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5th running anniversary

It's been a weird week.

I've had a cold with an over 100 degree fever, yet still had a checkup at the doctor on Monday. Where they found I had high blood pressure that day (cold meds?), a slight and apparently normal heart murmur, and I'm being sent for a list of blood tests because...well, I'm old. Or, at least, I've reached the age where I've started getting lectured about things that could kill me. Something eventually will but fortunately nothing on the laundry list is immediate.

I could still probably eliminate some more processed foods from my diet, do a little better about working out during the off season, drink a little less alcohol. The irony is that I'm probably in the best shape of my life fitness-wise. Sure I'm carrying around a few extra pounds, but I certainly can do things in terms of athletic performance that I never could when I was young. Health is weird like that. I certainly don't expect my body to be a physical specimen of perfection.

While I was on my next-to-longest long run of the training cycle--17 miles on Sunday with just a 20 miler left in 2 weeks before I taper...and feeling pretty good, I might add--I realized it was my 5th anniversary of being back to running. High school sports doesn't count and as I've written about previously my 20's were mostly dedicated to non-athletic pursuits. So my resolution to run a marathon for turning 30 has blessedly turned into a (hopefully) lifelong passion for activity. With 5 marathons, an Olympic distance triathlon, and regular 25 mile bike rides under my belt, I have a totally different perspective on starting out in 2009.

I've needed to add new local neighborhoods to my route to get the mileage so Sunday took me towards my old haunts on the east side of town. Which meant I was on the same streets I was struggling on in 2009 as 2 miles felt like forever. I'd come home unable to figure out how I was going to do 26.2 let alone the 5k of my younger days.

Streets fly by now and I'm used to the achy muscle feeling. I know how to eat and drink so I recover faster. Each marathon I run, I feel a little less awful at the end even though I'm running faster. So my advice to those of you out there doing your first 26.2 in a few weeks...keep at it. If you haven't started running yet and are amazed at those around you who are doing these awesome feats...try it. We're not superhuman. There are more of us than ever so it's easy to find and relate to other runners. Sure, it's not for everybody but what if it is for you?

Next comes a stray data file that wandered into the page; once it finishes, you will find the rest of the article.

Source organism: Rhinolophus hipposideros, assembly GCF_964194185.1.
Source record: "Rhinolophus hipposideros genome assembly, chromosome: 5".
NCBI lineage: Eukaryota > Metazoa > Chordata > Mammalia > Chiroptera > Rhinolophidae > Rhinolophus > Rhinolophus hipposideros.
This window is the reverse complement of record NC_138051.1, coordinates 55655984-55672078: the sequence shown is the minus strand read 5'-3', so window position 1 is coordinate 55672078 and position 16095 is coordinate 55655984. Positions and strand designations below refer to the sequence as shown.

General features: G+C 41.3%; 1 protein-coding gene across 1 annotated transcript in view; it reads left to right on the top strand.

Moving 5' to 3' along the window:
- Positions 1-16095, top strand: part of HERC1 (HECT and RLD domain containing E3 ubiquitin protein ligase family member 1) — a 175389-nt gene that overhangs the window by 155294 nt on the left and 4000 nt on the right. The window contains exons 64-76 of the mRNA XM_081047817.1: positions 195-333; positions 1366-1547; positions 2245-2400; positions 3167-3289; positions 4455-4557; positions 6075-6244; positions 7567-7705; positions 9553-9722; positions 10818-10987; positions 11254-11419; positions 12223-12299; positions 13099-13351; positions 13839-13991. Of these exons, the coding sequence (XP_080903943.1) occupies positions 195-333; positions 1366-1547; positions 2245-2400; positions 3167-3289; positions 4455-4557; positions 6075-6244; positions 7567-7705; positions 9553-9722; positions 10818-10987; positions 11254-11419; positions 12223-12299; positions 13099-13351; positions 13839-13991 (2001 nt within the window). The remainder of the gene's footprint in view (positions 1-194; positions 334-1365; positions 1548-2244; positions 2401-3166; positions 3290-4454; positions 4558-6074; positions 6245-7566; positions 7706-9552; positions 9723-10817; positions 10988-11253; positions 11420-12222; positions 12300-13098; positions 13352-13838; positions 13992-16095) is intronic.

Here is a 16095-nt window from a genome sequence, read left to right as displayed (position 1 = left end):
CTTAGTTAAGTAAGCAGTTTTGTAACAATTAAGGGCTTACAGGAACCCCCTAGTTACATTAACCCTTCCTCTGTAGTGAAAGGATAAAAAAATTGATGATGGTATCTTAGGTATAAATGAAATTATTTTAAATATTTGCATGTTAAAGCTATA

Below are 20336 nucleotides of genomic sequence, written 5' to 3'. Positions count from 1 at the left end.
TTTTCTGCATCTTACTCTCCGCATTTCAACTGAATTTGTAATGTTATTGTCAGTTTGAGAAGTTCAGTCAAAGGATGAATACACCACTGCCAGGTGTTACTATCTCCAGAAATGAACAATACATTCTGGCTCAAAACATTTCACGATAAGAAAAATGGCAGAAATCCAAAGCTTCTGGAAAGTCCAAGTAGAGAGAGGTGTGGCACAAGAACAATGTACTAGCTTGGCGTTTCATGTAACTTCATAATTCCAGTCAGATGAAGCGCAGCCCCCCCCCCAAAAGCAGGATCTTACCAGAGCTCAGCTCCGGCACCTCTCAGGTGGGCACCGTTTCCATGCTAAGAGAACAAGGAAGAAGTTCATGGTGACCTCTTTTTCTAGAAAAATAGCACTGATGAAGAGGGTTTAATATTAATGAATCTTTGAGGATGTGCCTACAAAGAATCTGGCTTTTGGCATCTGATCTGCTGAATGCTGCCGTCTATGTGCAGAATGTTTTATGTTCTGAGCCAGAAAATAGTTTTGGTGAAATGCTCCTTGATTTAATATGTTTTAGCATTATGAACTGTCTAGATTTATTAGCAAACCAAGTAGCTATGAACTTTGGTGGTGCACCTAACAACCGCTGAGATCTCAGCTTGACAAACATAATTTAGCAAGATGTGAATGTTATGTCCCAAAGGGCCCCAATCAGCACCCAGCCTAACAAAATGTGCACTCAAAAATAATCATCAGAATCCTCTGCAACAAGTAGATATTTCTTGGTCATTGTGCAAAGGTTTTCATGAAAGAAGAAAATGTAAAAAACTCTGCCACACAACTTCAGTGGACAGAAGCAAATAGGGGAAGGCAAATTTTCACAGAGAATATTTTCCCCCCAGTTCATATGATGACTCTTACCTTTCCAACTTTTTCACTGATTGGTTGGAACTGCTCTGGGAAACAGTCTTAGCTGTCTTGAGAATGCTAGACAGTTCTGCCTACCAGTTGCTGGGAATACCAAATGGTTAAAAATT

Don't go out too fast. Body Glide is your friend. Don't drink the sports drink until you need it in the later miles. At the start line, you'll see a thousand people doing things that you are not--ignore these people and run your own race. Do not try anything new on race day. Have a mantra for the back half when the miles get lonely and you're struggling. Take the foil blanket at the end even if you don't think you'll need it--nothing feels more like being a runner than being wrapped in a foil blanket post-race. I'll say it again, Body Glide is your friend--places you didn't think you needed it, too. Your toes, your heels, your nipples. Seriously, people...nothing is worse than sore nipples at Mile 19. Or Mile 12 for that matter. Get a Road ID if you don't have one and fill out your online medical info. Wear clothes to the start line that you don't mind throwing aside and leaving behind.

Most of all, what will keep you coming back race after race is realizing you just did something other people only dream about. Even if you're not Kenyan-like in your speed and you make it just before the course closes it was the same 26.2 for all of us. One day, you will not be able to do this. Your body will tell you no. Today is not that day.

Go run.

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